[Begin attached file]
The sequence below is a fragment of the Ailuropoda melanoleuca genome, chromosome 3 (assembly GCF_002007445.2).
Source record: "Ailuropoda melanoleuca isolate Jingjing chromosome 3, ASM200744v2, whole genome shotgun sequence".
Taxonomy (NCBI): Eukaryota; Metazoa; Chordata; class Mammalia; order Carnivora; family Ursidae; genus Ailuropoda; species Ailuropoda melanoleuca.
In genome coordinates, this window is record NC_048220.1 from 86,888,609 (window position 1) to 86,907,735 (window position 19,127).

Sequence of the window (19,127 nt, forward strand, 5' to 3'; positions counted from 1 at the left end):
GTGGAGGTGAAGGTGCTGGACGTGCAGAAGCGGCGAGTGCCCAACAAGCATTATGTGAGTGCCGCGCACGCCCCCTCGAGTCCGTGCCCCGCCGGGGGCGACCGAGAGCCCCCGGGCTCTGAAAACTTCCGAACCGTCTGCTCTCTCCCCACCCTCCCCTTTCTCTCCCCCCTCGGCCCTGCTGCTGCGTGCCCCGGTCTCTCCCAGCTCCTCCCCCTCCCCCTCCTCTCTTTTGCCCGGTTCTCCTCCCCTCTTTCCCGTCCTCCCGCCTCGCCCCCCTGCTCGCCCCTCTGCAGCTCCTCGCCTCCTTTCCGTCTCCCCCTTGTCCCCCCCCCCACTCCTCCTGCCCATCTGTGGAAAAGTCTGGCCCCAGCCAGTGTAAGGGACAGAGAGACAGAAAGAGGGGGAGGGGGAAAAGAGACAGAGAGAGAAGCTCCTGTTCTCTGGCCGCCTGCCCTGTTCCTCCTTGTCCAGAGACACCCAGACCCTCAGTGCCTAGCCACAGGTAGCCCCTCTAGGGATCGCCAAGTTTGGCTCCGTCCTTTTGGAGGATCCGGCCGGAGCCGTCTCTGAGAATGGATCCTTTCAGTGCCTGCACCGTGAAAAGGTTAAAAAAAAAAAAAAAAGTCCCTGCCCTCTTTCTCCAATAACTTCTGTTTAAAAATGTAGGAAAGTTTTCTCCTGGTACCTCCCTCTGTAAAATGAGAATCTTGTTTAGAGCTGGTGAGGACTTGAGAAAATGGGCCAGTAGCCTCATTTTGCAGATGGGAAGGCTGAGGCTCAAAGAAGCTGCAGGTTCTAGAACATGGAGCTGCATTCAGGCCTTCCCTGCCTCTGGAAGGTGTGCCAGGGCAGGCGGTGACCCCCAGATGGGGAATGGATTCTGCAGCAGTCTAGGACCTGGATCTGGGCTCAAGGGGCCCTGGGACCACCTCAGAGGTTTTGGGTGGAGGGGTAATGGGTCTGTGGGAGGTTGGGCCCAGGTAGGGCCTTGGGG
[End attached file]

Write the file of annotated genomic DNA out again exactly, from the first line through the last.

The sequence below is a fragment of the Ailuropoda melanoleuca genome, chromosome 3 (assembly GCF_002007445.2).
Source record: "Ailuropoda melanoleuca isolate Jingjing chromosome 3, ASM200744v2, whole genome shotgun sequence".
Taxonomy (NCBI): Eukaryota; Metazoa; Chordata; class Mammalia; order Carnivora; family Ursidae; genus Ailuropoda; species Ailuropoda melanoleuca.
In genome coordinates, this window is record NC_048220.1 from 86,888,609 (window position 1) to 86,907,735 (window position 19,127).

Sequence of the window (19,127 nt, forward strand, 5' to 3'; positions counted from 1 at the left end):
GTGGAGGTGAAGGTGCTGGACGTGCAGAAGCGGCGAGTGCCCAACAAGCATTATGTGAGTGCCGCGCACGCCCCCTCGAGTCCGTGCCCCGCCGGGGGCGACCGAGAGCCCCCGGGCTCTGAAAACTTCCGAACCGTCTGCTCTCTCCCCACCCTCCCCTTTCTCTCCCCCCTCGGCCCTGCTGCTGCGTGCCCCGGTCTCTCCCAGCTCCTCCCCCTCCCCCTCCTCTCTTTTGCCCGGTTCTCCTCCCCTCTTTCCCGTCCTCCCGCCTCGCCCCCCTGCTCGCCCCTCTGCAGCTCCTCGCCTCCTTTCCGTCTCCCCCTTGTCCCCCCCCCCACTCCTCCTGCCCATCTGTGGAAAAGTCTGGCCCCAGCCAGTGTAAGGGACAGAGAGACAGAAAGAGGGGGAGGGGGAAAAGAGACAGAGAGAGAAGCTCCTGTTCTCTGGCCGCCTGCCCTGTTCCTCCTTGTCCAGAGACACCCAGACCCTCAGTGCCTAGCCACAGGTAGCCCCTCTAGGGATCGCCAAGTTTGGCTCCGTCCTTTTGGAGGATCCGGCCGGAGCCGTCTCTGAGAATGGATCCTTTCAGTGCCTGCACCGTGAAAAGGTTAAAAAAAAAAAAAAAAGTCCCTGCCCTCTTTCTCCAATAACTTCTGTTTAAAAATGTAGGAAAGTTTTCTCCTGGTACCTCCCTCTGTAAAATGAGAATCTTGTTTAGAGCTGGTGAGGACTTGAGAAAATGGGCCAGTAGCCTCATTTTGCAGATGGGAAGGCTGAGGCTCAAAGAAGCTGCAGGTTCTAGAACATGGAGCTGCATTCAGGCCTTCCCTGCCTCTGGAAGGTGTGCCAGGGCAGGCGGTGACCCCCAGATGGGGAATGGATTCTGCAGCAGTCTAGGACCTGGATCTGGGCTCAAGGGGCCCTGGGACCACCTCAGAGGTTTTGGGTGGAGGGGTAATGGGTCTGTGGGAGGTTGGGCCCAGGTAGGGCCTTGGGG